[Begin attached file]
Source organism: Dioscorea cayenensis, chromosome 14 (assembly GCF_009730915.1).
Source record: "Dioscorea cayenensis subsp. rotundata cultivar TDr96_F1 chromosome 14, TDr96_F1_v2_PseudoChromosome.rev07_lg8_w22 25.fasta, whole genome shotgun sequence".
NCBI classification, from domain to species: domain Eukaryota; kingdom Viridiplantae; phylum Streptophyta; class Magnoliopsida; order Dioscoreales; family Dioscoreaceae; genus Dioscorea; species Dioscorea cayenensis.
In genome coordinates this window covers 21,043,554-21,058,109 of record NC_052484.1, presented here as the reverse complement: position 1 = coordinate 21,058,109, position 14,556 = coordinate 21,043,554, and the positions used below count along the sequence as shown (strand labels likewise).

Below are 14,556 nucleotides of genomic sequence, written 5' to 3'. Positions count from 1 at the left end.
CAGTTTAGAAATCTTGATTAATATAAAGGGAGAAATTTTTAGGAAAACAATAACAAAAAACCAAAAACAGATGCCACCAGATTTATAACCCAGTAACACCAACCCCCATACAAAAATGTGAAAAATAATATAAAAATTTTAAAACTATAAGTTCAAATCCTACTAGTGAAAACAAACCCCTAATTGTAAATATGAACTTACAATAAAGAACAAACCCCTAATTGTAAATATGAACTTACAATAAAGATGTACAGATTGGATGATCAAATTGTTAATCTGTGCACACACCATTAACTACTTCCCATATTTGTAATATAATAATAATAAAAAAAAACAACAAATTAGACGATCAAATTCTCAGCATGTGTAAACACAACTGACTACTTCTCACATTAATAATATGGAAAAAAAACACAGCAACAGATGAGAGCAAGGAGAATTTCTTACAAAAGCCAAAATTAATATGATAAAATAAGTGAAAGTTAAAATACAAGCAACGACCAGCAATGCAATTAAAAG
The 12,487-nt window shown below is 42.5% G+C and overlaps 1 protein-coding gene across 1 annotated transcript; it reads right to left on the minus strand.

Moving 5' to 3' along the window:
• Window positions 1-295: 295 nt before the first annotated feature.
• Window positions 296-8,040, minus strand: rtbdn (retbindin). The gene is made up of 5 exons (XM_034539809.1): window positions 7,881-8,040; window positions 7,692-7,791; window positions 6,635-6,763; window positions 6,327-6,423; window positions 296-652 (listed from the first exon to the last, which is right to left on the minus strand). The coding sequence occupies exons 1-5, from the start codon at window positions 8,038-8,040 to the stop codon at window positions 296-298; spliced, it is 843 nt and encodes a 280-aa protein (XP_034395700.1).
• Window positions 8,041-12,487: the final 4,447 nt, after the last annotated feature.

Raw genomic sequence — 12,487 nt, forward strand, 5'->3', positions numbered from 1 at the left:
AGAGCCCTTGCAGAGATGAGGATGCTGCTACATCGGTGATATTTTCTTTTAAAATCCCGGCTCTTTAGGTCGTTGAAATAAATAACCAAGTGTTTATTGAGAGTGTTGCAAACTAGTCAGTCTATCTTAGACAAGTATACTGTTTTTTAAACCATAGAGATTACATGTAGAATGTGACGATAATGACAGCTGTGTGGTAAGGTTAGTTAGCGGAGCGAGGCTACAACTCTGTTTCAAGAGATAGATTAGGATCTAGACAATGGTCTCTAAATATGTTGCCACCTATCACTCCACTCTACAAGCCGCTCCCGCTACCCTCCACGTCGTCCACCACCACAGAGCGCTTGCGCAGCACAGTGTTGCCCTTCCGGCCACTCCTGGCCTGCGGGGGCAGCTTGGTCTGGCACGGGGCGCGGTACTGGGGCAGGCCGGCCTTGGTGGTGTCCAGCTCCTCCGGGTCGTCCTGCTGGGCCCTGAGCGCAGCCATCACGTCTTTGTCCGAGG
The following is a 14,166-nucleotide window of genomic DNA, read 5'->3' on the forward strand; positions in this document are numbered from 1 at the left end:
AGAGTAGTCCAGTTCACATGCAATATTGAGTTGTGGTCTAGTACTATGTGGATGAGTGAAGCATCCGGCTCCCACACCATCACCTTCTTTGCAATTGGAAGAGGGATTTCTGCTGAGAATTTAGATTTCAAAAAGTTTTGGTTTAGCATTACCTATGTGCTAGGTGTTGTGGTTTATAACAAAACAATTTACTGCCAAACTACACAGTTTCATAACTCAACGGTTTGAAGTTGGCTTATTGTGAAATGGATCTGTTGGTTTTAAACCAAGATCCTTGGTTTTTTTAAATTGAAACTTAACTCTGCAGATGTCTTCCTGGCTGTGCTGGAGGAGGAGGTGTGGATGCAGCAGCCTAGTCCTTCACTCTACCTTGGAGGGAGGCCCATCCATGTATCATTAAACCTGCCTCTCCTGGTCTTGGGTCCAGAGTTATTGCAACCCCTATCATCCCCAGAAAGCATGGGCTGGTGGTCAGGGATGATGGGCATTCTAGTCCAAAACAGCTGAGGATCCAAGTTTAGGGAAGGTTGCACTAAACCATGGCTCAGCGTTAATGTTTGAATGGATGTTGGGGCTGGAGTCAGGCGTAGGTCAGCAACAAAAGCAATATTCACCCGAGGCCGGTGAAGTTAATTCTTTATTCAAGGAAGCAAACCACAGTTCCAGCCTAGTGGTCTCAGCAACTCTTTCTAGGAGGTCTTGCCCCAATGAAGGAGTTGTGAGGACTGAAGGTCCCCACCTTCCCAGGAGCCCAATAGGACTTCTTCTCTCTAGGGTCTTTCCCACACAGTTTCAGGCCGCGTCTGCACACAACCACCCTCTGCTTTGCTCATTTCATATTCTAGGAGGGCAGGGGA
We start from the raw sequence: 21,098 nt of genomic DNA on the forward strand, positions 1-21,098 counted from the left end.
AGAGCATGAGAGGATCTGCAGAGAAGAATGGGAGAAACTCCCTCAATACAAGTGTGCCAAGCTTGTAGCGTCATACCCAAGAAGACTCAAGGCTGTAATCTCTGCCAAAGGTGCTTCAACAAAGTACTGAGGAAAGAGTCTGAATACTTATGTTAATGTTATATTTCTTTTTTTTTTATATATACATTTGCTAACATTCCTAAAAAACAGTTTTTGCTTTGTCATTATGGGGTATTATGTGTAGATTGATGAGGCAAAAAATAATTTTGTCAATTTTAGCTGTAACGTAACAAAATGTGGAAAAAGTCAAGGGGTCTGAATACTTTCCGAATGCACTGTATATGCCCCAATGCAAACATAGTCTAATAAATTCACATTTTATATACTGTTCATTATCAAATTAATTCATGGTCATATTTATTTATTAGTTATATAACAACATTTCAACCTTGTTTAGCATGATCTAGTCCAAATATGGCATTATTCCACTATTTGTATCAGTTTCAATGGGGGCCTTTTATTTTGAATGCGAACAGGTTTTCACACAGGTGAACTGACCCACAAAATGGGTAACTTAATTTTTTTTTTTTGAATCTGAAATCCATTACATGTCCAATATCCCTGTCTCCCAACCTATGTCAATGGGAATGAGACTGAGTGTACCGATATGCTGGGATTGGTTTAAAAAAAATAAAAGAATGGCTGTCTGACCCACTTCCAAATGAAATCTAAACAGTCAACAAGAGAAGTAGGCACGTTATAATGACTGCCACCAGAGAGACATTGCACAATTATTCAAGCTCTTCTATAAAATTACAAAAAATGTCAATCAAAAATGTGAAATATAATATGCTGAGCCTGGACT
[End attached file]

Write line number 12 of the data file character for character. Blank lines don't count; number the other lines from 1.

Raw genomic sequence — 12,487 nt, forward strand, 5'->3', positions numbered from 1 at the left: